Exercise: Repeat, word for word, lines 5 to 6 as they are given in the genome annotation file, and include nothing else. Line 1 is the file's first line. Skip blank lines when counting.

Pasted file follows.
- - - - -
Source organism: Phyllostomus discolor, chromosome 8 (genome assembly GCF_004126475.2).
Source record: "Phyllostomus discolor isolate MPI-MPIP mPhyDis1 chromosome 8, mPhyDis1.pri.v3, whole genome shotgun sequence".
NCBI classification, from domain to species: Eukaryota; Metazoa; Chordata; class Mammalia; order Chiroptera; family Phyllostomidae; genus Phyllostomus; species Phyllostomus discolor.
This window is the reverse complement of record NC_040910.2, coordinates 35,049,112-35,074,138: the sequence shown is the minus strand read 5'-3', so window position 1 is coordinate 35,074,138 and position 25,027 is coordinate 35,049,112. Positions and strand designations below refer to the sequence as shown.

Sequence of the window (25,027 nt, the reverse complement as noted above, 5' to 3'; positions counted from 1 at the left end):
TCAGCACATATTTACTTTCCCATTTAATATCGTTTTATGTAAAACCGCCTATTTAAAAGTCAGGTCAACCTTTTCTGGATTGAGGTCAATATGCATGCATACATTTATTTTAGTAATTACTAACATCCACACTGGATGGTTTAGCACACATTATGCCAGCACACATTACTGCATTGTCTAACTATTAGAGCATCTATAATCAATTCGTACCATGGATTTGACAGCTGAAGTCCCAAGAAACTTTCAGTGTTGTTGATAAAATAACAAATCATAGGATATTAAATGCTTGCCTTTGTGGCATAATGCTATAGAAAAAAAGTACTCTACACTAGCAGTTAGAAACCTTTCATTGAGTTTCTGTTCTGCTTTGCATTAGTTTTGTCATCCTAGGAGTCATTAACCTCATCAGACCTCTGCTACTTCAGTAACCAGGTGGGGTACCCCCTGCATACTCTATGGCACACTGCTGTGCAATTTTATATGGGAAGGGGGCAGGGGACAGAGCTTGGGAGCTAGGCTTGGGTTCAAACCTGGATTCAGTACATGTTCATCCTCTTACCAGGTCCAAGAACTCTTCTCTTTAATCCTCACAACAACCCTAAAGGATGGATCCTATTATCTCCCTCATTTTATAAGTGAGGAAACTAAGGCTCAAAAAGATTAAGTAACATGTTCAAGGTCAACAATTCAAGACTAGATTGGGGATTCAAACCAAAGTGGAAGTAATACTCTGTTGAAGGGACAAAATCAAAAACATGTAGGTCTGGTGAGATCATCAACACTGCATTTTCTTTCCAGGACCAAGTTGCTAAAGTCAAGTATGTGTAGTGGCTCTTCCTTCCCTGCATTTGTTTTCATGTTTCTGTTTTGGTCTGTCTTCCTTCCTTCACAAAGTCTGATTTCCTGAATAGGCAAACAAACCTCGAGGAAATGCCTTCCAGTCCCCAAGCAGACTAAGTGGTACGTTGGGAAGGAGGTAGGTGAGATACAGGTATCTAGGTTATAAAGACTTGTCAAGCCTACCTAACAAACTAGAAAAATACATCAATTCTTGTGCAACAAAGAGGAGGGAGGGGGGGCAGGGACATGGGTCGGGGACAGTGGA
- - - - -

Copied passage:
Sequence of the window (25,027 nt, the reverse complement as noted above, 5' to 3'; positions counted from 1 at the left end):
TCAGCACATATTTACTTTCCCATTTAATATCGTTTTATGTAAAACCGCCTATTTAAAAGTCAGGTCAACCTTTTCTGGATTGAGGTCAATATGCATGCATACATTTATTTTAGTAATTACTAACATCCACACTGGATGGTTTAGCACACATTATGCCAGCACACATTACTGCATTGTCTAACTATTAGAGCATCTATAATCAATTCGTACCATGGATTTGACAGCTGAAGTCCCAAGAAACTTTCAGTGTTGTTGATAAAATAACAAATCATAGGATATTAAATGCTTGCCTTTGTGGCATAATGCTATAGAAAAAAAGTACTCTACACTAGCAGTTAGAAACCTTTCATTGAGTTTCTGTTCTGCTTTGCATTAGTTTTGTCATCCTAGGAGTCATTAACCTCATCAGACCTCTGCTACTTCAGTAACCAGGTGGGGTACCCCCTGCATACTCTATGGCACACTGCTGTGCAATTTTATATGGGAAGGGGGCAGGGGACAGAGCTTGGGAGCTAGGCTTGGGTTCAAACCTGGATTCAGTACATGTTCATCCTCTTACCAGGTCCAAGAACTCTTCTCTTTAATCCTCACAACAACCCTAAAGGATGGATCCTATTATCTCCCTCATTTTATAAGTGAGGAAACTAAGGCTCAAAAAGATTAAGTAACATGTTCAAGGTCAACAATTCAAGACTAGATTGGGGATTCAAACCAAAGTGGAAGTAATACTCTGTTGAAGGGACAAAATCAAAAACATGTAGGTCTGGTGAGATCATCAACACTGCATTTTCTTTCCAGGACCAAGTTGCTAAAGTCAAGTATGTGTAGTGGCTCTTCCTTCCCTGCATTTGTTTTCATGTTTCTGTTTTGGTCTGTCTTCCTTCCTTCACAAAGTCTGATTTCCTGAATAGGCAAACAAACCTCGAGGAAATGCCTTCCAGTCCCCAAGCAGACTAAGTGGTACGTTGGGAAGGAGGTAGGTGAGATACAGGTATCTAGGTTATAAAGACTTGTCAAGCCTACCTAACAAACTAGAAAAATACATCAATTCTTGTGCAACAAAGAGGAGGGAGGGGGGGCAGGGACATGGGTCGGGGACAGTGGA